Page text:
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Lipinski Comes of Age, but It's Kwan's Time
By Jennifer Frey
Washington Post Columnist
Thursday, February 19, 1998; Page C8


NAGANO — Tara Lipinski grabbed her tiny head with both hands after the music stopped at White Ring at the completion of her short program. It was not a gesture of relief from a 15-year-old skating under the greatest of pressure at her first Olympics. It was a gesture of joy. She was thrilled, she was overwhelmed, she was excited.

She wanted to skate her way through the rest of the night.

"I wished I could just keep going and enjoy the moment," Lipinski said, still almost breathless after coming off the ice. "I wished it was the long program or something."

These Winter Games belong to Michelle Kwan, the ethereal 17-year-old American, and rightly so. Kwan is a brilliant skater, one of the most beautiful in this sport's history, and her artistry is absolutely breathtaking. Her short program Wednesday night was not as impressively performed as it was at the U.S. nationals last month (and how dare anyone ask Kwan to improve — or even repeat — near perfection?), but she skated well enough to capture first place. Lipinski finished second. And, save for a disastrous performance by 20-year-old Nicole Bobek, it was a marvelous night for U.S. skating.

In all likelihood, Friday will bring more of the same. Kwan skates first in the final group with her long program, and if she skates cleanly, the gold medal race will be over before Lipinski even sets foot on the ice. That sounds terrible, especially since Lipinski has a more technically difficult long program. But it's a reality. Kwan is the most beautiful skater in the world, and she holds the keys to the Olympic throne.

What shouldn't be overlooked, though, is how tremendously impressive Lipinski already has been — no matter what happens Friday night. Maybe Kwan will falter and Lipinski will have a chance to sneak in and grab the gold. Maybe she won't. Here's betting, though, that no matter what happens in Kwan's program, Lipinski will embrace her long program just as she has embraced this entire Olympic experience: whole-heartedly.

The short program is like an obstacle course for skaters — all they want is to finish it cleanly, without a fall, or a wobble, or a two-footed landing on any of the three required jumps. Medals can't be won in the short program, but they certainly can be lost. Ask Bobek. The judges were just waiting for her skate herself into third place, and she lost that opportunity the minute she fell on her first jump.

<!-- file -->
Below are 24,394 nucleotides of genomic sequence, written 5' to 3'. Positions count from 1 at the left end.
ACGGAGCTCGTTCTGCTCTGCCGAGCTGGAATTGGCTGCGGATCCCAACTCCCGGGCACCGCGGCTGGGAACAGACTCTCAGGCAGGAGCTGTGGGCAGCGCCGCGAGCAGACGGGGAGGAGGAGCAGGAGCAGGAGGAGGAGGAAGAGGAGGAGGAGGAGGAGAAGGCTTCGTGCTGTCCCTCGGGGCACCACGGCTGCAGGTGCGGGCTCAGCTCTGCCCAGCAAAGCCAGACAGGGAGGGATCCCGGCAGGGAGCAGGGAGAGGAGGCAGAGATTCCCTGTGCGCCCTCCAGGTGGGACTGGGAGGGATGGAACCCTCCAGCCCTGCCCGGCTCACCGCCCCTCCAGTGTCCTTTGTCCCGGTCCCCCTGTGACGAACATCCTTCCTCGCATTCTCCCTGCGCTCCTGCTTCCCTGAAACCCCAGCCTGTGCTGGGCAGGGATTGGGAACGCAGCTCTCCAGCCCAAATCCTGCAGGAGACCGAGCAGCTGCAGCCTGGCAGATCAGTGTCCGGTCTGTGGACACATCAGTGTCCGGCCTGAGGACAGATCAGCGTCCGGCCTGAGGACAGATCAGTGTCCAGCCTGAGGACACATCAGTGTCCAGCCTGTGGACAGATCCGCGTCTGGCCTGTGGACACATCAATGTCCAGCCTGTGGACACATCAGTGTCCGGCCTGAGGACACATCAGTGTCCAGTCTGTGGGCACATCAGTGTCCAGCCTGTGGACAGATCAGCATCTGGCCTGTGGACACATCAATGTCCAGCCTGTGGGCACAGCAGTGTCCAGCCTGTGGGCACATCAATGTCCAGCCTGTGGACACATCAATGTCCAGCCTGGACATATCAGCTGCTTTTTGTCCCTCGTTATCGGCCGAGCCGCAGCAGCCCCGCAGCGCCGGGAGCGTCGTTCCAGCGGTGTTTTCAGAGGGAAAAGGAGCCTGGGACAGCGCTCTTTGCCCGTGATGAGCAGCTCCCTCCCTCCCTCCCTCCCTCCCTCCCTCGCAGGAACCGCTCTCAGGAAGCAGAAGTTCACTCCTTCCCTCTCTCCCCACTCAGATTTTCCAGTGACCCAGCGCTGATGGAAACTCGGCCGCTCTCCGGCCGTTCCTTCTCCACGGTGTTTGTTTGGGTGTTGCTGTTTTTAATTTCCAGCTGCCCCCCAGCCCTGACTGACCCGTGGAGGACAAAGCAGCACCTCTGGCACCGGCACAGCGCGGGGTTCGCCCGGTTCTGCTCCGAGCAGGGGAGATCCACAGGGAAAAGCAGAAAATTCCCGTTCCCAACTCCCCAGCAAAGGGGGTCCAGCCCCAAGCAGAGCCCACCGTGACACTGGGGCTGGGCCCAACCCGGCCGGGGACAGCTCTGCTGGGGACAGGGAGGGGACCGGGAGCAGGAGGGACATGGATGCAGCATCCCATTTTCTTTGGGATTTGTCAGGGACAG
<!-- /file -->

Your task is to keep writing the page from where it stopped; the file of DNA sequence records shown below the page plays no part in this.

Lipinski, on the other hand, did more than skate cleanly. She skated confidently, and with exuberance. "Emotionally," she said later, "it's the best I've ever skated the program."

With her heavy makeup and her technical wizardry, Lipinski tries to fool people into forgetting that she is a mere 15 and would become the youngest Olympic champion ever should she be able to eclipse Kwan. But no matter how many big-time performances Lipinski has given, no matter how much she has learned from participating in world championships and nationals, what 15-year-old wouldn't be overwhelmed by the Olympics?

If she felt it, however, Lipinski did not let it show. Certainly, there were moments of nervousness throughout the day, but there were more moments when she felt total confidence. She practiced early, took a nap, sent some e-mail to friends. She wandered around the athletes' village, greeting those she knows. At times, she wished she could step on the ice — right then — and perform her program.

"There were moments," she said, "when I just thought, 'I can do it.' "

Those who watched Lipinski at the nationals in Philadelphia remember a young girl who was tense and nervous and clearly unnerved after she fell in the short program. She had been crowned world champion at 14, but all of a sudden, she wasn't supposed to be the best in the world. Kwan was. It was disturbing to Lipinski. But how did she handle it? She recovered to skate a terrific long program and snare second place.

And since she arrived here, Lipinski has been behaving like a 15-year-old on the greatest vacation of her life. She acknowledges that the pressure really isn't on her here, and that is something of a blessing. She claims to like being the underdog, the second-place skater. She hopes to move up on Friday night, to take her difficult program and transform it into something the judges simply can't ignore. You get the feeling, though, that if she is on the medal stand wearing the silver, she won't be there in tears.

After all, what did she do after she finished skating on Wednesday? She climbed into the stands and sat with her U.S. teammates — including pal Todd Eldredge — to watch the rest of the field skate. She didn't look tense or anxious when Kwan skated. She looked like she was having a good time.

"I think I'm just so happy with the way I skated, it was so enjoyable — I'll always remember it," Lipinski said. "Being with my teammates, having fun with rest of the group it was just a great time to be happy and be with everyone else."

Some of my more cynical colleagues have dismissed Lipinski's huge grin and shout of exhalation as a choreographed move, designed for the benefit of the judges and the crowd. And I'm not fool enough to think that Lipinski does not know to play to the cameras, 15 or not. But under these circumstances — circumstances that unnerved 26-year-old Eldredge, 20-year-old Bobek and a whole host more skaters — Lipinski went out and got the job done.

So give the 15-year-old credit. She may be Kwan's understudy at these Olympics, but she couldn't be doing a better job.

© Copyright 1998 The Washington Post Company

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